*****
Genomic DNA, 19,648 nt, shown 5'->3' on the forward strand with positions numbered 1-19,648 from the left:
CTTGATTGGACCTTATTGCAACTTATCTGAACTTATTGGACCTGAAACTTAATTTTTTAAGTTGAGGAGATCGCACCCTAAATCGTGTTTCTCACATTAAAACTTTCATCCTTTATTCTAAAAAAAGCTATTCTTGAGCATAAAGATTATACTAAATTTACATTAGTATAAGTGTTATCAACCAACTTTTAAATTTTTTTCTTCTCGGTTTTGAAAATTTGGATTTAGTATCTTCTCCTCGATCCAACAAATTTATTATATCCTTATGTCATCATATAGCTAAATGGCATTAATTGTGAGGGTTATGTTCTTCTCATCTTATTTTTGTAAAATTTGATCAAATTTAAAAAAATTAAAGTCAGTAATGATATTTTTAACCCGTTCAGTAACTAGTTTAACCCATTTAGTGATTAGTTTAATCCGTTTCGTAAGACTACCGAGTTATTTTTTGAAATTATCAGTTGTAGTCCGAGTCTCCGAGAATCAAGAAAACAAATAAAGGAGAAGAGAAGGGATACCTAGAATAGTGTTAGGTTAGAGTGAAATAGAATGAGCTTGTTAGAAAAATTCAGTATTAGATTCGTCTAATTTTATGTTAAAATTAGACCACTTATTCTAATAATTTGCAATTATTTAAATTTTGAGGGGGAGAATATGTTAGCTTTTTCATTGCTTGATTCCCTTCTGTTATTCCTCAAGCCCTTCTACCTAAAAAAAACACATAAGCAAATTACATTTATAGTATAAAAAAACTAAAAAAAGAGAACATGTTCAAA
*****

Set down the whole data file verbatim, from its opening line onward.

Genomic DNA, 19,648 nt, shown 5'->3' on the forward strand with positions numbered 1-19,648 from the left:
CTTGATTGGACCTTATTGCAACTTATCTGAACTTATTGGACCTGAAACTTAATTTTTTAAGTTGAGGAGATCGCACCCTAAATCGTGTTTCTCACATTAAAACTTTCATCCTTTATTCTAAAAAAAGCTATTCTTGAGCATAAAGATTATACTAAATTTACATTAGTATAAGTGTTATCAACCAACTTTTAAATTTTTTTCTTCTCGGTTTTGAAAATTTGGATTTAGTATCTTCTCCTCGATCCAACAAATTTATTATATCCTTATGTCATCATATAGCTAAATGGCATTAATTGTGAGGGTTATGTTCTTCTCATCTTATTTTTGTAAAATTTGATCAAATTTAAAAAAATTAAAGTCAGTAATGATATTTTTAACCCGTTCAGTAACTAGTTTAACCCATTTAGTGATTAGTTTAATCCGTTTCGTAAGACTACCGAGTTATTTTTTGAAATTATCAGTTGTAGTCCGAGTCTCCGAGAATCAAGAAAACAAATAAAGGAGAAGAGAAGGGATACCTAGAATAGTGTTAGGTTAGAGTGAAATAGAATGAGCTTGTTAGAAAAATTCAGTATTAGATTCGTCTAATTTTATGTTAAAATTAGACCACTTATTCTAATAATTTGCAATTATTTAAATTTTGAGGGGGAGAATATGTTAGCTTTTTCATTGCTTGATTCCCTTCTGTTATTCCTCAAGCCCTTCTACCTAAAAAAAACACATAAGCAAATTACATTTATAGTATAAAAAAACTAAAAAAAGAGAACATGTTCAAA